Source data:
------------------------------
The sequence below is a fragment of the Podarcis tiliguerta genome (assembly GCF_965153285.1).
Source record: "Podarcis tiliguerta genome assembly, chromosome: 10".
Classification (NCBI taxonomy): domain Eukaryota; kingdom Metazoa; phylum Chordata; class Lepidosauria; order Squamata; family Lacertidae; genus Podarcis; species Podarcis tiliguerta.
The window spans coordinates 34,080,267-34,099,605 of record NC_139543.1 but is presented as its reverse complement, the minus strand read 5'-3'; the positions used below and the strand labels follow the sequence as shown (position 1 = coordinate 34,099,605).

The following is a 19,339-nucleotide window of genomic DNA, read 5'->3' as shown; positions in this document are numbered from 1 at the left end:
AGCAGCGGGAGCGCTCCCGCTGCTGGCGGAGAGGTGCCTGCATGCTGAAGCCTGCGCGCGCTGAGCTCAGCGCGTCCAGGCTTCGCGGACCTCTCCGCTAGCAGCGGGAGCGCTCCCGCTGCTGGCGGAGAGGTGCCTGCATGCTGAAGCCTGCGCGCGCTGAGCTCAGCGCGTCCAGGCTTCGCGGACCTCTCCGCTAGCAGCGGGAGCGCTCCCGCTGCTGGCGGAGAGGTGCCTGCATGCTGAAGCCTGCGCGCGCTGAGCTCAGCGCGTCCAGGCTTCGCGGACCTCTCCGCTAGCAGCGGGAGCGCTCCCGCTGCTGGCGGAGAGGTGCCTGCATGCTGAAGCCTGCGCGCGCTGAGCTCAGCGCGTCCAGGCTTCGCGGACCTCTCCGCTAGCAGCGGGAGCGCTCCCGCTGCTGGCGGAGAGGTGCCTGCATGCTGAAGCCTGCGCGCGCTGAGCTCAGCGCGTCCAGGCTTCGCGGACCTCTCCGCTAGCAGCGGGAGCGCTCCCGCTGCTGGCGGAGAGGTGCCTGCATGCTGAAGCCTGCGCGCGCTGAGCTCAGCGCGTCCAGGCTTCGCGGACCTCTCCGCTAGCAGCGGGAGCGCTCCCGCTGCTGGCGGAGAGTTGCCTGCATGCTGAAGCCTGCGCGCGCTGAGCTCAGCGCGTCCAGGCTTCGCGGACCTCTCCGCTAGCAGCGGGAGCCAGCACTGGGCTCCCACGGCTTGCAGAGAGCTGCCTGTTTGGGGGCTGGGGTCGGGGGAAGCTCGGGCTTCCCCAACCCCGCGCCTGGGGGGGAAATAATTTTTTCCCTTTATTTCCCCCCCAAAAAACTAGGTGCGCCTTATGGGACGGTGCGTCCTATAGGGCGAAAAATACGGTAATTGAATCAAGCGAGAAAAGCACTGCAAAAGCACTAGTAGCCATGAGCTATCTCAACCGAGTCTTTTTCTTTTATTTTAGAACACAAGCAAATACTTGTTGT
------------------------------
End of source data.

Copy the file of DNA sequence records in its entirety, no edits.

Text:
The sequence below is a fragment of the Podarcis tiliguerta genome (assembly GCF_965153285.1).
Source record: "Podarcis tiliguerta genome assembly, chromosome: 10".
Classification (NCBI taxonomy): domain Eukaryota; kingdom Metazoa; phylum Chordata; class Lepidosauria; order Squamata; family Lacertidae; genus Podarcis; species Podarcis tiliguerta.
The window spans coordinates 34,080,267-34,099,605 of record NC_139543.1 but is presented as its reverse complement, the minus strand read 5'-3'; the positions used below and the strand labels follow the sequence as shown (position 1 = coordinate 34,099,605).

The following is a 19,339-nucleotide window of genomic DNA, read 5'->3' as shown; positions in this document are numbered from 1 at the left end:
AGCAGCGGGAGCGCTCCCGCTGCTGGCGGAGAGGTGCCTGCATGCTGAAGCCTGCGCGCGCTGAGCTCAGCGCGTCCAGGCTTCGCGGACCTCTCCGCTAGCAGCGGGAGCGCTCCCGCTGCTGGCGGAGAGGTGCCTGCATGCTGAAGCCTGCGCGCGCTGAGCTCAGCGCGTCCAGGCTTCGCGGACCTCTCCGCTAGCAGCGGGAGCGCTCCCGCTGCTGGCGGAGAGGTGCCTGCATGCTGAAGCCTGCGCGCGCTGAGCTCAGCGCGTCCAGGCTTCGCGGACCTCTCCGCTAGCAGCGGGAGCGCTCCCGCTGCTGGCGGAGAGGTGCCTGCATGCTGAAGCCTGCGCGCGCTGAGCTCAGCGCGTCCAGGCTTCGCGGACCTCTCCGCTAGCAGCGGGAGCGCTCCCGCTGCTGGCGGAGAGGTGCCTGCATGCTGAAGCCTGCGCGCGCTGAGCTCAGCGCGTCCAGGCTTCGCGGACCTCTCCGCTAGCAGCGGGAGCGCTCCCGCTGCTGGCGGAGAGGTGCCTGCATGCTGAAGCCTGCGCGCGCTGAGCTCAGCGCGTCCAGGCTTCGCGGACCTCTCCGCTAGCAGCGGGAGCGCTCCCGCTGCTGGCGGAGAGTTGCCTGCATGCTGAAGCCTGCGCGCGCTGAGCTCAGCGCGTCCAGGCTTCGCGGACCTCTCCGCTAGCAGCGGGAGCCAGCACTGGGCTCCCACGGCTTGCAGAGAGCTGCCTGTTTGGGGGCTGGGGTCGGGGGAAGCTCGGGCTTCCCCAACCCCGCGCCTGGGGGGGAAATAATTTTTTCCCTTTATTTCCCCCCCAAAAAACTAGGTGCGCCTTATGGGACGGTGCGTCCTATAGGGCGAAAAATACGGTAATTGAATCAAGCGAGAAAAGCACTGCAAAAGCACTAGTAGCCATGAGCTATCTCAACCGAGTCTTTTTCTTTTATTTTAGAACACAAGCAAATACTTGTTGT